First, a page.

- a written or printed communication addressed to a person or organization and usually transmitted by mail.
- a symbol or character that is conventionally used in writing and printing to represent a speech sound and that is part of an alphabet.
- a piece of printing type bearing such a symbol or character.
- a particular style of type.
- such types collectively.
- Often letters. a formal document granting a right or privilege.
- actual terms or wording; literal meaning, as distinct from implied meaning or intent (opposed to spirit): the letter of the law.
- letters, (used with a singular or plural verb)
- literature in general.
- the profession of literature.
- learning; knowledge, especially of literature.
- an emblem consisting of the initial or monogram of a school, awarded to a student for extracurricular activity, especially in athletics.
verb (used with object)
- to mark or write with letters; inscribe.
verb (used without object)
- to earn a letter in an interscholastic or intercollegiate activity, especially a sport: He lettered in track at Harvard.
- to the letter, to the last particular; precisely: His orders were carried out to the letter.
- any of a set of conventional symbols used in writing or printing a language, each symbol being associated with a group of phonetic values in the language; character of the alphabet
- a written or printed communication addressed to a person, company, etc, usually sent by post in an envelopeRelated adjective: epistolary
- the letter the strict legalistic or pedantic interpretation of the meaning of an agreement, document, etc; exact wording as distinct from actual intention (esp in the phrase the letter of the law)Compare spirit 1 (def. 10)
- printing archaic a style of typefacea fancy letter
- to the letter
- following the literal interpretation or wording exactly
- attending to every detail
- to write or mark letters on (a sign, etc), esp by hand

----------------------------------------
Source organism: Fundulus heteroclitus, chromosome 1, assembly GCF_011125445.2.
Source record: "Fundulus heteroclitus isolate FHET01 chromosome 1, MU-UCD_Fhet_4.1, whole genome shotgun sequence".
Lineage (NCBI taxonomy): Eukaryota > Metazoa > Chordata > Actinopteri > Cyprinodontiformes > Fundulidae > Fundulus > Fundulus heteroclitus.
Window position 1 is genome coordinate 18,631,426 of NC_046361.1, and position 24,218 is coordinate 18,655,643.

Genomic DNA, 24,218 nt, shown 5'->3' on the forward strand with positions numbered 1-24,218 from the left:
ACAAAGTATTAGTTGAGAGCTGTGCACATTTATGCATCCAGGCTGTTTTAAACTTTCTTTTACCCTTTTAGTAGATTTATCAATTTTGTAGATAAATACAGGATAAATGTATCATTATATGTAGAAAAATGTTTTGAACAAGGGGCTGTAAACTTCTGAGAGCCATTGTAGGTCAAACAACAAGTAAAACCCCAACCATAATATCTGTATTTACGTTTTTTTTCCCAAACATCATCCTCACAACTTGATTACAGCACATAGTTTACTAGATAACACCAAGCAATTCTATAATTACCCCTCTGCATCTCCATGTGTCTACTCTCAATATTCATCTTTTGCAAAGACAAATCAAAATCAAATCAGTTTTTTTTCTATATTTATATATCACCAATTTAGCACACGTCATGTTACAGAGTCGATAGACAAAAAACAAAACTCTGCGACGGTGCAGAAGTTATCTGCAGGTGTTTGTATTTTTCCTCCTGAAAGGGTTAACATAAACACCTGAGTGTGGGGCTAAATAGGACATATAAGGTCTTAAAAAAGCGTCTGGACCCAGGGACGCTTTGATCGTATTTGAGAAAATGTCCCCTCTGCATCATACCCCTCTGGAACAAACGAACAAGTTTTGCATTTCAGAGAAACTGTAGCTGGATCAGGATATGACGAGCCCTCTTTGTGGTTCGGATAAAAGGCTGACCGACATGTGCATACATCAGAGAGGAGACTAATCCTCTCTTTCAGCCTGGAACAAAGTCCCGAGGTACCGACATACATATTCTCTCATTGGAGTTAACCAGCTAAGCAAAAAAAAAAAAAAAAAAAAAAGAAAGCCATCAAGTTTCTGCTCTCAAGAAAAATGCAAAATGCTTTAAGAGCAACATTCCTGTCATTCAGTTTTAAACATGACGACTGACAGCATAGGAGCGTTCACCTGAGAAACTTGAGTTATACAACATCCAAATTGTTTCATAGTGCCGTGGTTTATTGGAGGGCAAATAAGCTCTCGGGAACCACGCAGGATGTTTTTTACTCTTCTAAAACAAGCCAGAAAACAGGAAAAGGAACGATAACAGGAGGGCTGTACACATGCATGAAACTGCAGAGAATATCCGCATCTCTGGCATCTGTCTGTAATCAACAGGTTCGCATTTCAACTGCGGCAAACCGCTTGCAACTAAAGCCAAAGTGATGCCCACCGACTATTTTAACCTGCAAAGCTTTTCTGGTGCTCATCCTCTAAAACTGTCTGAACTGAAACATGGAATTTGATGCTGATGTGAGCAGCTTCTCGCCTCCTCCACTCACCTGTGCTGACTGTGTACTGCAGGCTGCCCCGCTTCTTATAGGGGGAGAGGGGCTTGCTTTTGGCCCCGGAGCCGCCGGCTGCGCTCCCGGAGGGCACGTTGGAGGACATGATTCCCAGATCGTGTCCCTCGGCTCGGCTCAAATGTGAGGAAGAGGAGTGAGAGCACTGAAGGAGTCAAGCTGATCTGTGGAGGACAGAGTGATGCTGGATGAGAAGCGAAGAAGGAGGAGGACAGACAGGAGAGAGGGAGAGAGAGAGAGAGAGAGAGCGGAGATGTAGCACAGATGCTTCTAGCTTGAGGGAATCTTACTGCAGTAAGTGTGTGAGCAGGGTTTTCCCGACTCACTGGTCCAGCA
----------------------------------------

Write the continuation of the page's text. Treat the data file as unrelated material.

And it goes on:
- (tr) to set down or print using letters
v.“to write in letters,” 1660s, from letter (n.1). Earlier it meant “to instruct” (mid-15c.). Related: Lettered; lettering. n.2“one who lets” in any sense, c.1400, agent noun from let (v.). n.1c.1200, “graphic symbol, alphabetic sign, written character,” from Old French letre (10c., Modern French lettre) “character, letter; missive, note,” in plural, “literature, writing, learning,” from Latin littera (also litera) “letter of the alphabet,” of uncertain origin, perhaps via Etruscan from Greek diphthera “tablet,” with change of d- to l- as in lachrymose. In this sense it replaced Old English bocstæf, literally “book staff” (cf. German Buchstabe “letter, character,” from Old High German buohstab, from Proto-Germanic *bok-staba-m). Latin littera also meant “a writing, document, record,” and in plural litteræ “a letter, epistle,” a sense first attested in English early 13c., replacing Old English ærendgewrit, literally “errand-writing.” The Latin plural also meant “literature, books,” and figuratively “learning, liberal education, schooling” (see letters). School letter in sports, attested by 1908, were said to have been first awarded by University of Chicago football coach Amos Alonzo Stagg. Expression to the letter “precisely” is from 1520s (earlier as after the letter). Letter-perfect is from 1845, originally in theater jargon, in reference to an actor knowing the lines exactly. Letter-press, in reference to matter printed from relief surfaces, is from 1840. In addition to the idiom beginning with letter